A Mayor can’t solve this crisis alone. This social calamity is affecting communities across the country.  I will engage leaders from throughout Thurston County to collaborate on solutions that work for everyone through a robust and effective Thurston County 5-year Homeless Response Plan, and I will advocate for improved state-level policies and resources to mount a vigorous response.

What does homelessness look like in Olympia?

More than ever before, today’s homeless population has many faces, deeper root causes, and requires a greater and more sophisticated array of responses:

  • This is a national crisis that reflects a broken economy and growing poverty.
  • Most homelessness is invisible. The number of people living on the street in Downtown Olympia is a fraction of the total homeless population.
  • Today’s homeless population includes many families and children.
  • Thurston County public schools reported 1,706 homeless students for the 2017-18 school year.
  • Depression, drugs, and mental illness play a significant role in homelessness. Statistics show the numbers are higher for women than men.
  • Despite current efforts, the crisis continues to grow.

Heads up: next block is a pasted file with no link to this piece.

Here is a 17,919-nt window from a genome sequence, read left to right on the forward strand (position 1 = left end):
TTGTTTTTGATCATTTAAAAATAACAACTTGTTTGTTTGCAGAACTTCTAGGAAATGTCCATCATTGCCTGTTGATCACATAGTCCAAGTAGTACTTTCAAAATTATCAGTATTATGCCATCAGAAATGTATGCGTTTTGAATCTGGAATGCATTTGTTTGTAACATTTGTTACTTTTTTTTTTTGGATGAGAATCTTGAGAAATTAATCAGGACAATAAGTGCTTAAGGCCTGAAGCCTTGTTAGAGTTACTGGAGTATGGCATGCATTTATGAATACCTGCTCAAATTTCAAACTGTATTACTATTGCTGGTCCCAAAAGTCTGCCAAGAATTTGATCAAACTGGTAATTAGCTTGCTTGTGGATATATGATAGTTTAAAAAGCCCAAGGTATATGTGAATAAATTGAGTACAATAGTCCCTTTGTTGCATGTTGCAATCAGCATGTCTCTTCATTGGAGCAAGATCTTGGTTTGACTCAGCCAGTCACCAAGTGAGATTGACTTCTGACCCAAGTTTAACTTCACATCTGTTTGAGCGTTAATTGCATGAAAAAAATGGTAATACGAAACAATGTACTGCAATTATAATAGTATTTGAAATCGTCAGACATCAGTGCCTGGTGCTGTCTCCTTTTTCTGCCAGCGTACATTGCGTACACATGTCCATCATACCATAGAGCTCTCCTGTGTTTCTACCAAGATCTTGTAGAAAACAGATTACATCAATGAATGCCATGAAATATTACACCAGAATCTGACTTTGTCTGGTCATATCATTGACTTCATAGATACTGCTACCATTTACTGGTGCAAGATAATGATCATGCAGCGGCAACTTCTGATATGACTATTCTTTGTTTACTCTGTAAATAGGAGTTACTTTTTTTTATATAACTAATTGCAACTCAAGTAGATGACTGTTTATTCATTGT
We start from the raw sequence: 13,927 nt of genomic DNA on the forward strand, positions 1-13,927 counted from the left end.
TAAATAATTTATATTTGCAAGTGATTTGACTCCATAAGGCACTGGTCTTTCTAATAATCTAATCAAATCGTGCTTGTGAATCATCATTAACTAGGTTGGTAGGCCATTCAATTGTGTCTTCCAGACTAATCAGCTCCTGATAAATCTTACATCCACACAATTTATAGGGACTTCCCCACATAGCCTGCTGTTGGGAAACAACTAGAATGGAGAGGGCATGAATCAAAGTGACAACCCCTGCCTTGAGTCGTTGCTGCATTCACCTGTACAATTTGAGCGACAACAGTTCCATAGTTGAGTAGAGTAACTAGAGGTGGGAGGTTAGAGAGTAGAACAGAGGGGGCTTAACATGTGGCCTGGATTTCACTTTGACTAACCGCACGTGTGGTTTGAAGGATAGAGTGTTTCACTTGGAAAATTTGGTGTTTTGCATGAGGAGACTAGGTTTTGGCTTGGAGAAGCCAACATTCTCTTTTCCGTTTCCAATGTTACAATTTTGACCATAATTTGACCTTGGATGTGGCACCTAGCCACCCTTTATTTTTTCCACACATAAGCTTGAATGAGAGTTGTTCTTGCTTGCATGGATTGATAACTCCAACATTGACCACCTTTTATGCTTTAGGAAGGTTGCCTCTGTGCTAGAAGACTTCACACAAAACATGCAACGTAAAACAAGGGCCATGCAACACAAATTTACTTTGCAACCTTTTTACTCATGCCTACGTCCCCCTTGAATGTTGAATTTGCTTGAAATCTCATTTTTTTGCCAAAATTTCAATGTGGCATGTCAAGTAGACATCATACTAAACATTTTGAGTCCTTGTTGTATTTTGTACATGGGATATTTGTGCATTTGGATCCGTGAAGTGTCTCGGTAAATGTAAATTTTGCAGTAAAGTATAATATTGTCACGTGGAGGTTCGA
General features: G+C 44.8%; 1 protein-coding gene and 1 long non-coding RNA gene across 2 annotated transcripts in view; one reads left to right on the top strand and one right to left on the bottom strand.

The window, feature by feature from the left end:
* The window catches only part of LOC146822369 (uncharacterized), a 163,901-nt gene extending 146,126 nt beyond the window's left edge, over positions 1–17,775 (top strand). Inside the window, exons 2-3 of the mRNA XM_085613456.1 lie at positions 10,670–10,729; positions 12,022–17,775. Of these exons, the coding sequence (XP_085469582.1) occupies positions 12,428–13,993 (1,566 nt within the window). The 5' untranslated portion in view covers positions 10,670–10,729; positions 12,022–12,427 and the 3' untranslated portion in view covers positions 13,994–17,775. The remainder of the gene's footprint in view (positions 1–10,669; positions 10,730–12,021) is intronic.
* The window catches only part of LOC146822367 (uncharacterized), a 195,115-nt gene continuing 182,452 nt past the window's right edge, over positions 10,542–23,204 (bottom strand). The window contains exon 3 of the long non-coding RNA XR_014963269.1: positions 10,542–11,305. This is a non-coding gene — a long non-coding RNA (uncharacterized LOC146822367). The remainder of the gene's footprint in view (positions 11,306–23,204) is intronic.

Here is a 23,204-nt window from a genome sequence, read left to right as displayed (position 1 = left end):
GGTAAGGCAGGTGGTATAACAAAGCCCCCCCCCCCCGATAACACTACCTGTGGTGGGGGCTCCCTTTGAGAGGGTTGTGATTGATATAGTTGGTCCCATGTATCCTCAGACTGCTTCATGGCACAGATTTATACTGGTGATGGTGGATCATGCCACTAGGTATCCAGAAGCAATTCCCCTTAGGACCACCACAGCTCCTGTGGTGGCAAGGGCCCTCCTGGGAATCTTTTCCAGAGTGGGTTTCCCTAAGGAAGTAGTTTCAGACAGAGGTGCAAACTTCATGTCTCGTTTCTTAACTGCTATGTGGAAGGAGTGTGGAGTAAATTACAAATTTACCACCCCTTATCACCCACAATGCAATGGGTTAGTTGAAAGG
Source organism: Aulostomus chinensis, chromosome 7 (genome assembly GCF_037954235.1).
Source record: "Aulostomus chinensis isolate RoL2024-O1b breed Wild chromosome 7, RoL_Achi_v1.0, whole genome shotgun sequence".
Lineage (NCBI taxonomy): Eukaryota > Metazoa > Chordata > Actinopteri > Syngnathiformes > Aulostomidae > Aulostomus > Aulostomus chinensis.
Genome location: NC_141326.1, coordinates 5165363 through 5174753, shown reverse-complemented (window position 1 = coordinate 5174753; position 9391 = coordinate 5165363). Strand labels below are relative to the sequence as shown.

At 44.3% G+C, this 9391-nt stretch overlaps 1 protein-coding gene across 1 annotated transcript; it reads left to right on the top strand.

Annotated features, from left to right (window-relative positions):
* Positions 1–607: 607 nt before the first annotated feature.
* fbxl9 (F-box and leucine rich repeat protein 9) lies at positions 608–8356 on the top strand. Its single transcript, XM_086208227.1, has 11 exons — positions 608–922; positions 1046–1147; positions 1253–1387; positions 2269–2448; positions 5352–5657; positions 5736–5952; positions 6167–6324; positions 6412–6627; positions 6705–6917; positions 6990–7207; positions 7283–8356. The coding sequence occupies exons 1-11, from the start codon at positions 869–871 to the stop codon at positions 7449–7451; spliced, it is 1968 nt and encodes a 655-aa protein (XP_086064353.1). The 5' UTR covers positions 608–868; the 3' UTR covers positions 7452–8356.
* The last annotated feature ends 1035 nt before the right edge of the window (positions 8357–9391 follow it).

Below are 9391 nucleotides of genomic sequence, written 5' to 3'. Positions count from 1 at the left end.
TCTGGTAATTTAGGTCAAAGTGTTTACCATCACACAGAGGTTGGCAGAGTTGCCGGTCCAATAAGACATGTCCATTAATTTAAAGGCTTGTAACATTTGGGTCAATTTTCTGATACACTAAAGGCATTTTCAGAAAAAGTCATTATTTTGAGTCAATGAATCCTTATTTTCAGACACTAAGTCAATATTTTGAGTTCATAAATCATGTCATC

• New federal court rulings are limiting Olympia’s response.
  • An effective response must be data-driven, multi-faceted, broad-based, and collaborative.
  • Most Olympians want to see a compassionate response that helps reduce suffering. However, there is deep resentment toward troublesome behaviors, environmental degredation, and the loss of community pride.

The impact of crowded and unmanaged camps in downtown has been dreadful for all involved, with deplorable conditions compounded by criminal and predatory behavior.  The effects on businesses, common people, vulnerable folks, and even the city’s identity is tragic. Removal of unsanctioned camps from our downtown has begun but has not yet been achieved.  We must accomplish this quickly.